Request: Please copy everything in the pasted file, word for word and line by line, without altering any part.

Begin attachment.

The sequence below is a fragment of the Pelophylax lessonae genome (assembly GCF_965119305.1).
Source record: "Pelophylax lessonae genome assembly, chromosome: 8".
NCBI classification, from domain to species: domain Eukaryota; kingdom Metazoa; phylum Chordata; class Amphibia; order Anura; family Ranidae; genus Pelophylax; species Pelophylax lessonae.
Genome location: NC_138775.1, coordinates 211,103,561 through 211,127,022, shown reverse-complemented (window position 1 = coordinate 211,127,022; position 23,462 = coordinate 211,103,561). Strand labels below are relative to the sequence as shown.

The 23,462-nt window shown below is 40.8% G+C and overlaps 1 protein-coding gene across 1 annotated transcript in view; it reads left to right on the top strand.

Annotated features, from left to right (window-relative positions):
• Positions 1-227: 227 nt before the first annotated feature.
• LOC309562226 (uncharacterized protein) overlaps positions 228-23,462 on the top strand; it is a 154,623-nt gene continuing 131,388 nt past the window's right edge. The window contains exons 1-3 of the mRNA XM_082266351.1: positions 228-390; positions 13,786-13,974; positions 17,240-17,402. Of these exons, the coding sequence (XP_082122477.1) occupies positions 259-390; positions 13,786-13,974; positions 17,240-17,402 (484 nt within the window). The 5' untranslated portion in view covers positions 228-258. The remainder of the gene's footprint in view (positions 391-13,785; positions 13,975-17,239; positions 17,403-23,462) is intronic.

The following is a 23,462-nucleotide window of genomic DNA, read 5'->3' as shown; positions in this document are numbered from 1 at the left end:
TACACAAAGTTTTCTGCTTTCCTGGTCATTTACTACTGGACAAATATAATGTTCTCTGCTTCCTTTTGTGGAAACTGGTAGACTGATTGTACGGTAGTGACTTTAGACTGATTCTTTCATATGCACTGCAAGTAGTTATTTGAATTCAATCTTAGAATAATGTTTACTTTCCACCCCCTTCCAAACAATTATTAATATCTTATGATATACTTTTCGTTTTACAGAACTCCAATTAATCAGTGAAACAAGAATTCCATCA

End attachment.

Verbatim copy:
The sequence below is a fragment of the Pelophylax lessonae genome (assembly GCF_965119305.1).
Source record: "Pelophylax lessonae genome assembly, chromosome: 8".
NCBI classification, from domain to species: domain Eukaryota; kingdom Metazoa; phylum Chordata; class Amphibia; order Anura; family Ranidae; genus Pelophylax; species Pelophylax lessonae.
Genome location: NC_138775.1, coordinates 211,103,561 through 211,127,022, shown reverse-complemented (window position 1 = coordinate 211,127,022; position 23,462 = coordinate 211,103,561). Strand labels below are relative to the sequence as shown.

The 23,462-nt window shown below is 40.8% G+C and overlaps 1 protein-coding gene across 1 annotated transcript in view; it reads left to right on the top strand.

Annotated features, from left to right (window-relative positions):
• Positions 1-227: 227 nt before the first annotated feature.
• LOC309562226 (uncharacterized protein) overlaps positions 228-23,462 on the top strand; it is a 154,623-nt gene continuing 131,388 nt past the window's right edge. The window contains exons 1-3 of the mRNA XM_082266351.1: positions 228-390; positions 13,786-13,974; positions 17,240-17,402. Of these exons, the coding sequence (XP_082122477.1) occupies positions 259-390; positions 13,786-13,974; positions 17,240-17,402 (484 nt within the window). The 5' untranslated portion in view covers positions 228-258. The remainder of the gene's footprint in view (positions 391-13,785; positions 13,975-17,239; positions 17,403-23,462) is intronic.

The following is a 23,462-nucleotide window of genomic DNA, read 5'->3' as shown; positions in this document are numbered from 1 at the left end:
TACACAAAGTTTTCTGCTTTCCTGGTCATTTACTACTGGACAAATATAATGTTCTCTGCTTCCTTTTGTGGAAACTGGTAGACTGATTGTACGGTAGTGACTTTAGACTGATTCTTTCATATGCACTGCAAGTAGTTATTTGAATTCAATCTTAGAATAATGTTTACTTTCCACCCCCTTCCAAACAATTATTAATATCTTATGATATACTTTTCGTTTTACAGAACTCCAATTAATCAGTGAAACAAGAATTCCATCA